Write The Fight Right by Alan Baxter
Who doesn’t love a little hand to hand combat? Problem is, if you’re not a brawler yourself, you could spend hours watching and re-watching television and movie fight scenes but still have difficulty describing it when it comes time to write your own.
That’s where this little gem comes in. Alan Baxter is a successful British-Australian indie author who writes dark fantasy, horror and sci-fi, rides a motorcycle and loves his dog. He also teaches Kung Fu at his martial arts school in Australia. You could say that he’s got the right credentials for talking about how to craft a fight scene.
I have watched many, many hours of fight films and fight tournaments. Still, I struggled to get the dynamics right when starting the fight scene for my novel. What a relief to find this book, which really explains why things look and feel a certain way during a fight.
“A punch, for example, starts at the ground. A fighter will drive up through their legs, use their hips to turn their body, which drives the shoulder, which sends the arm and fist forward.”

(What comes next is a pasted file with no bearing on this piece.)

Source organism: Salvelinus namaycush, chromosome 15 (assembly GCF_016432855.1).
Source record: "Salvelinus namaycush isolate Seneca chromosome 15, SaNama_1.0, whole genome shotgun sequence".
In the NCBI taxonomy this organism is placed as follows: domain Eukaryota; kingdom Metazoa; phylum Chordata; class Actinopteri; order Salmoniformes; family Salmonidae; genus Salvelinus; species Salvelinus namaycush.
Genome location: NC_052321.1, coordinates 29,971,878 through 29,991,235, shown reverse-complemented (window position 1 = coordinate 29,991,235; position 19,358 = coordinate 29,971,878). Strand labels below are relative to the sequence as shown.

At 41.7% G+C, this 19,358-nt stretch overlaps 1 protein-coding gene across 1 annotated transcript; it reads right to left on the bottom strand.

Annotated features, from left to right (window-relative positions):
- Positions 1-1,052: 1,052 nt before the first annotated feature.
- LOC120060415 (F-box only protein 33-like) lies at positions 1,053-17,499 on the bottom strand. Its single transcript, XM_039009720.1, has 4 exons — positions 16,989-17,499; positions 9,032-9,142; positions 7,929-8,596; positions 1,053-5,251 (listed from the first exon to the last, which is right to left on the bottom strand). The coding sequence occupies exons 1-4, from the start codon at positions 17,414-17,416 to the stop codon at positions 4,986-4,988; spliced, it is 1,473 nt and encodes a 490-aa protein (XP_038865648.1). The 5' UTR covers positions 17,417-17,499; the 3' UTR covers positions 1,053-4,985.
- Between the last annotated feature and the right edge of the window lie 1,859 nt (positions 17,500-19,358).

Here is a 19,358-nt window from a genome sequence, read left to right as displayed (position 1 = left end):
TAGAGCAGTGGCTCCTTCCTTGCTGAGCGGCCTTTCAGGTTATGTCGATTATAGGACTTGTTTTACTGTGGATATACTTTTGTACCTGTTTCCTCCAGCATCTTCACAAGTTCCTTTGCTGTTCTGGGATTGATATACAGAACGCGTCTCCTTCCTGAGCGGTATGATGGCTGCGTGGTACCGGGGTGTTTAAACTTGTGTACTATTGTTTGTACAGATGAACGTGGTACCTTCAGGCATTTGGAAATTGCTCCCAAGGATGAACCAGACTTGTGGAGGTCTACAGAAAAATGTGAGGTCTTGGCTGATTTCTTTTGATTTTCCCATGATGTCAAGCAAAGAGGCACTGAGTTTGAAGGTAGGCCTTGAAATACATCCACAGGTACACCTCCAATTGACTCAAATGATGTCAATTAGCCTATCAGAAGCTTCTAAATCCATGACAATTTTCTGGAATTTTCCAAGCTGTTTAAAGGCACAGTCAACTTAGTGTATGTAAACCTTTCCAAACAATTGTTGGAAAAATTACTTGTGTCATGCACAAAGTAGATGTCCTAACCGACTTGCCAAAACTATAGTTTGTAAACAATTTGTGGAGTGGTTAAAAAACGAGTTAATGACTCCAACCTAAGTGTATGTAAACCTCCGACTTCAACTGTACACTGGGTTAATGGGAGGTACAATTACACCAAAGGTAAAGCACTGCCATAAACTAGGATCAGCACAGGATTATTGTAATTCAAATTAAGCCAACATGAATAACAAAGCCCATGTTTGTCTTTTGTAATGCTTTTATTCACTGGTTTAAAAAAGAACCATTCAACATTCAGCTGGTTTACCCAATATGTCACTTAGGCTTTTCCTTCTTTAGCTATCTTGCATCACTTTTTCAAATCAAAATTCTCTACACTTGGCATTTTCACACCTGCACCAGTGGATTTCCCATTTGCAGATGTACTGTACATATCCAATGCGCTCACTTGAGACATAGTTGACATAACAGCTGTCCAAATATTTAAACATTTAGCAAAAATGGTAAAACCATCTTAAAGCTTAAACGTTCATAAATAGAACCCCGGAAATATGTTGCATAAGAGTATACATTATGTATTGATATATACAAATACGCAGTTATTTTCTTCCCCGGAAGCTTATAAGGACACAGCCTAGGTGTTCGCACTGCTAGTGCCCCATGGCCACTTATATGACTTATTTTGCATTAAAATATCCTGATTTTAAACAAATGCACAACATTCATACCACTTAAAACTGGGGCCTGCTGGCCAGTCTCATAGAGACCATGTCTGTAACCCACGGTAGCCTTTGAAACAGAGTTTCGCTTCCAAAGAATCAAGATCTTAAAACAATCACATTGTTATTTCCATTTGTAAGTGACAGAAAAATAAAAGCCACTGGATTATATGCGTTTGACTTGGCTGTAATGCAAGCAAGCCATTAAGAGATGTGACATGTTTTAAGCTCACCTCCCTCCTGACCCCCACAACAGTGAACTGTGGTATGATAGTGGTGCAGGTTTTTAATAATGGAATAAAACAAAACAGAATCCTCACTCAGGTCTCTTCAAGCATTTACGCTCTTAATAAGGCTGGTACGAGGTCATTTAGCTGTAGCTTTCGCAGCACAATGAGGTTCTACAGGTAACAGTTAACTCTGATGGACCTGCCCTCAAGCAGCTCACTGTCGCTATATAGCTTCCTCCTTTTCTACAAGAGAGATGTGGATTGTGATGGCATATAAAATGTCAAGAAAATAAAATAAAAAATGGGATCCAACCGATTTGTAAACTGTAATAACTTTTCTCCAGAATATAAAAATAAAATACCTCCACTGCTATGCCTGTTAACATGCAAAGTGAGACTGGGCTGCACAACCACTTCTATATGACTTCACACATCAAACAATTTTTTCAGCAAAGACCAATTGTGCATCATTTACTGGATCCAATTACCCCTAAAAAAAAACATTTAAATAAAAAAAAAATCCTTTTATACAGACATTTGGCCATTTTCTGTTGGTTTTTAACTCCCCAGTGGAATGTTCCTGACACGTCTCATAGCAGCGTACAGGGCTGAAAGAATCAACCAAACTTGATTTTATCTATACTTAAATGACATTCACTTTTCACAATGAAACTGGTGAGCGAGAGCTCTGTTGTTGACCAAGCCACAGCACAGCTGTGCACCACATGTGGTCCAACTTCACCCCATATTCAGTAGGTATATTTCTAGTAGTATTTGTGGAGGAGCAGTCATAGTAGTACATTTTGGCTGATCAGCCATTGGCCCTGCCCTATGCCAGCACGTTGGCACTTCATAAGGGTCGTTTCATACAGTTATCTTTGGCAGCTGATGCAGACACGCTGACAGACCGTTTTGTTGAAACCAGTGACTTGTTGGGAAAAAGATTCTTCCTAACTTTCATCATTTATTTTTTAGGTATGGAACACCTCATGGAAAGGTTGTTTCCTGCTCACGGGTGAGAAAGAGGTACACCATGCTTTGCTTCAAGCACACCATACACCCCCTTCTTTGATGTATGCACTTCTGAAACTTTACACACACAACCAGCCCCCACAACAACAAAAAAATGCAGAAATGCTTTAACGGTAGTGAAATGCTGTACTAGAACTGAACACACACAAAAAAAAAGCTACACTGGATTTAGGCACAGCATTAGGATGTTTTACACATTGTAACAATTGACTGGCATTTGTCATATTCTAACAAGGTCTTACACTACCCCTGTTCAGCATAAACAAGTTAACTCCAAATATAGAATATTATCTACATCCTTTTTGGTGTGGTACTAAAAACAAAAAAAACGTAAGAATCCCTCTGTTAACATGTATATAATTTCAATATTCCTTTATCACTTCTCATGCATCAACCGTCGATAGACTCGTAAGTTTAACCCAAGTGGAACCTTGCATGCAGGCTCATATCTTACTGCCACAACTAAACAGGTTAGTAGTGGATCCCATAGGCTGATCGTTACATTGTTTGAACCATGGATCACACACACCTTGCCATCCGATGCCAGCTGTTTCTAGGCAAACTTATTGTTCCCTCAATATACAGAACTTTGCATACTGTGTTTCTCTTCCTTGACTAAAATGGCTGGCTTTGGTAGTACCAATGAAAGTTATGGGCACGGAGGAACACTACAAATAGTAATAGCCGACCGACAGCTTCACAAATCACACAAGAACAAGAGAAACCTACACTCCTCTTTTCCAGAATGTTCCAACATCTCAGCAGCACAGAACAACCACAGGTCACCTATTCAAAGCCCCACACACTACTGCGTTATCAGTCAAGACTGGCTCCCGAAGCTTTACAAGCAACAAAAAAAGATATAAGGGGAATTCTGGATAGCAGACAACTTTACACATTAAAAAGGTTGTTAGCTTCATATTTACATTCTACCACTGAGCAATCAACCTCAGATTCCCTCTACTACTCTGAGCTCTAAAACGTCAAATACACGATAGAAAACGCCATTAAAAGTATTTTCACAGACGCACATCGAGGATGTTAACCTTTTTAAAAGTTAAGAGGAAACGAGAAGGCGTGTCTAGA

In just two sentences, Baxter teaches you that when you describe a punch your character is about to give, you need to think about not just the impact itself, but the lead up.
My favorite part of the book is when he writes out two fight scenes, the “verbose fighter” and the “succinct fighter”:
“Bob clenched his fist tight and threw a long cross to Bill’s chin. Bill didged backwards, using a sweeping forearm block to intercept the punch. As he moved he lifted his knee and drove a sidekick towards Bob’s ribs. Bob leapt backwards into an orthodox boxer’s stance, his left hand checking the kick down harmlessly to the ground.”
And now for succinct:
“Bob threw a heavy punch. Bill dodged back, blocking, tried to thrust out a kick. Bob danced back, slapping the kick aside.”
Same amount of action, but which one goes faster? Exactly.
Highly recommend this book. It’s short, helpful and well worth its $2.99 pricetag.
Kungfu mastery not guaranteed.